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TRANSPORTATION : Cities Hope to Reverse Cut in Transit Funding : Scaling back of MTA plan would leave the San Gabriel Valley less prepared to handle expected gridlock in the future.

February 23, 1995|CHIP JACOBS | SPECIAL TO THE TIMES

A handful of high-profile rail and highway projects in the San Gabriel Valley are threatened by the county transit agency's plans to scale back on construction to save money.

"We've gotten so little, and there's disappointment the new plan is more of the same," said Cynthia Kurtz, Pasadena's public works director.

Metropolitan Transportation Authority officials earlier this month announced plans to shrink their ambitious 30-year, $183-billion anti-congestion plan into a 20-year, $72-billion scheme. The original blueprint would have translated into more than $5 billion for San Gabriel Valley projects--an amount that could now wither to about $3 billion.

The recast plan has not gone before the agency's 13-member transit board.

Depressed sales taxes, the failure of several proposed bond measures and overly optimistic planning are blamed for the scaling back.

In the San Gabriel Valley, the plan would keep the Los Angeles-Pasadena Blue Line intact, although it would be completed later than originally scheduled. The plan would also help fund the extension of the Long Beach (710) Freeway into Pasadena and the Foothill (210) Freeway into the Inland Empire. But it would kill an extension of the Pasadena Blue Line, a car-pool lane and a light rail line.

Although the cuts planned for area projects are smaller, proportionately, than those overall, local officials say they come on top of years of under-funding for transit projects. Overall, the San Gabriel Valley would get 7% to 8% of the construction money the MTA wants to spend regionwide over the next two decades. But local residents generate about 18% of the local sales taxes used by the agency to underwrite its projects, according to an analysis of the funding scheme by Sharon Neely, transportation consultant for the San Gabriel Valley Council of Governments, a new association of municipalities.

Making that difference even more acute is a projected growth rate in the area--186,000 people, or 10%, over the next two decades--that is one of the highest in the county. Average rush-hour freeway speeds could plummet to 10 m.p.h. by then unless action is taken, estimates show.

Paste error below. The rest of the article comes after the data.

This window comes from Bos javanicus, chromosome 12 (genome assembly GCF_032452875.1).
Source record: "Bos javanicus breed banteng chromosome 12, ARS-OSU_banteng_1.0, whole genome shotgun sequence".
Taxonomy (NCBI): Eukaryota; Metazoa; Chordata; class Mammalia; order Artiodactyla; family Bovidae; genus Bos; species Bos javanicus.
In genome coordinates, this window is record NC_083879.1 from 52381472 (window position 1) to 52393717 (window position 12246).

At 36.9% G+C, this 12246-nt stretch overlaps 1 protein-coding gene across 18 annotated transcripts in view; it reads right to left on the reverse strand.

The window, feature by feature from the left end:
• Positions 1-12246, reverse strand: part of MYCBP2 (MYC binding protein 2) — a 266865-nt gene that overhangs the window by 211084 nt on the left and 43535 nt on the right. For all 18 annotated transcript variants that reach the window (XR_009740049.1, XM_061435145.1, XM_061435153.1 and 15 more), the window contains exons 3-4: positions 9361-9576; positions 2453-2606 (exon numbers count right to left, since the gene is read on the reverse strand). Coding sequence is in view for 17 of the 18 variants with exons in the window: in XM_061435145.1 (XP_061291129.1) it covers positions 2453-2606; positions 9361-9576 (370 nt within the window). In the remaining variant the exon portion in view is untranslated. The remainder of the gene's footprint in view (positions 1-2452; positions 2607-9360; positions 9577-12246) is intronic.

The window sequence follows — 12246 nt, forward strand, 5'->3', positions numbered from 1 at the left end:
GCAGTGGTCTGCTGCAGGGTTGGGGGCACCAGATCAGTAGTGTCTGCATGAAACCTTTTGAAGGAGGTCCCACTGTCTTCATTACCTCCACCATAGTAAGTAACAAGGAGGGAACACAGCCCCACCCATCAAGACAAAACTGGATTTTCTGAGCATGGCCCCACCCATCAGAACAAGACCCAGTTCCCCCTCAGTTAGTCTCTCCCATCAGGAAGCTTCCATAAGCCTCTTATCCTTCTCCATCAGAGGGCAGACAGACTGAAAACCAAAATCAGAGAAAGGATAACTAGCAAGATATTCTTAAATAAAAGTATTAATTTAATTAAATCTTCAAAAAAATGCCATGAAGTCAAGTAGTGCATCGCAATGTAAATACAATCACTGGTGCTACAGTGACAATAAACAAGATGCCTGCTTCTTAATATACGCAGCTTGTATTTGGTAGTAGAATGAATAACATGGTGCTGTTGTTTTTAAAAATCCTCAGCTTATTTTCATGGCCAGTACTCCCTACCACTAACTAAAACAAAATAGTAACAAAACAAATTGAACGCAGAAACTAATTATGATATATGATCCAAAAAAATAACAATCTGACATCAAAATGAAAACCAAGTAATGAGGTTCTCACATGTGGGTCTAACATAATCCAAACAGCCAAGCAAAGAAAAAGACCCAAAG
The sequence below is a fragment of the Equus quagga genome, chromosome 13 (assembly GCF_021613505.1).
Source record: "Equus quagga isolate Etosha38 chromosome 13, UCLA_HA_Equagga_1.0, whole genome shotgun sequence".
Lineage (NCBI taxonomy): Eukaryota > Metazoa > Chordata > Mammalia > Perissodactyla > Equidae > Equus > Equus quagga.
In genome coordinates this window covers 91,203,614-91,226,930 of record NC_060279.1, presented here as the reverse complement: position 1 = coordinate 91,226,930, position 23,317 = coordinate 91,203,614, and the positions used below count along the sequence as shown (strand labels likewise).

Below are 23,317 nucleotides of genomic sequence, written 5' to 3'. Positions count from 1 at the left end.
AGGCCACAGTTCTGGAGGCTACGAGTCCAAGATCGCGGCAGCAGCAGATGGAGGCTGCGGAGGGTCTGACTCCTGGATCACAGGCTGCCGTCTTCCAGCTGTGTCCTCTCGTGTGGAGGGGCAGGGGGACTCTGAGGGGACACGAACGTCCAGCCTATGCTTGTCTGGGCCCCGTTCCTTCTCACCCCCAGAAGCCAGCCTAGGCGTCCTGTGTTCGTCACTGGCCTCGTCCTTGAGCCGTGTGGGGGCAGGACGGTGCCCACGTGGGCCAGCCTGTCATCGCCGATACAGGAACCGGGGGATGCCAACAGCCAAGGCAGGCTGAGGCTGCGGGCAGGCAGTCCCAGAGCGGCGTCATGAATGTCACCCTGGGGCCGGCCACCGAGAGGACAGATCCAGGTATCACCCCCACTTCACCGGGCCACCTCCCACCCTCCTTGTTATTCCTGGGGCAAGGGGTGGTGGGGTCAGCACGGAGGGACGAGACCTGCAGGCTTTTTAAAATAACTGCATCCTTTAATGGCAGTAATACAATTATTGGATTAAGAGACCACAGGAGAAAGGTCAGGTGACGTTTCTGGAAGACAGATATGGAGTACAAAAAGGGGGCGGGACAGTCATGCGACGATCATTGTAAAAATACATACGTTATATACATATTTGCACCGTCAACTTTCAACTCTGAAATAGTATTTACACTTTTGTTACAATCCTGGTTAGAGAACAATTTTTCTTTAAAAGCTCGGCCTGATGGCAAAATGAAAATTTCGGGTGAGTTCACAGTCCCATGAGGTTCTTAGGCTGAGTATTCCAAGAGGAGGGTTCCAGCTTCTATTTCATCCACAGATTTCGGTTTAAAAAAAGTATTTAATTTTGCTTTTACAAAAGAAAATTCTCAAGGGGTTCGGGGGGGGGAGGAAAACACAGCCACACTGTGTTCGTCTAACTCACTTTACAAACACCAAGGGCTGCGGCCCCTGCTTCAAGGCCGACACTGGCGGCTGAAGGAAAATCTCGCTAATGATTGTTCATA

Foothill Transit, the area's local bus agency, would also feel the pinch if the county MTA plan is enacted, losing $43 million to underwrite coach leases for the next eight years, officials say.

"We understand we need to support the inner city (of Los Angeles) and certain regional issues, but we also need to get our fair share," said Foothill Executive Director Roger Chapin. "If you look at the issue of population versus the funding we receive, there is gross inequity."

But Steve Lantz, the MTA's area team director, said the agency can't support the grand vision outlined in the old blueprint. The new plan backs projects that put the biggest dent in regional gridlock, he said.

"This plan reflects the realities of the time," Lantz said.

Insisting it's still not too late, local leaders said last week that they intend to use the Council of Governments to lobby the MTA to rewrite its plan in a way that restores $1.63 billion worth of rail and highway projects the agency wants to scrap.

(BEGIN TEXT OF INFOBOX / INFOGRAPHIC)

Transit Plans

The following programs would remain intact despite the Metropolitan Transportation Agency's planned cuts:

* The 13.6-mile Los Angeles-Pasadena Blue Line. The MTA is recommending the trolley be running by 2002, four years later than originally planned.

* Extension of the Long Beach (710) Freeway through El Sereno, South Pasadena and Pasadena. The MTA is to fund a minor part of the expense for the controversial extension.

* Extension of the Foothill (210) Freeway into the Inland Empire.

These programs would be dropped under the MTA proposal:

* An $890-million light rail line between El Monte and Los Angeles traversing the San Bernardino (10) and Pomona (60) freeways.

* A $220-million car-pool lane on the 10 Freeway between the San Gabriel River (605) Freeway and the San Bernardino County line or a similar lane on the 60 Freeway between the 605 and the Orange (57) freeways.

* A $70-million extension of the Pasadena Blue Line eastward into Claremont using both rail and bus service.

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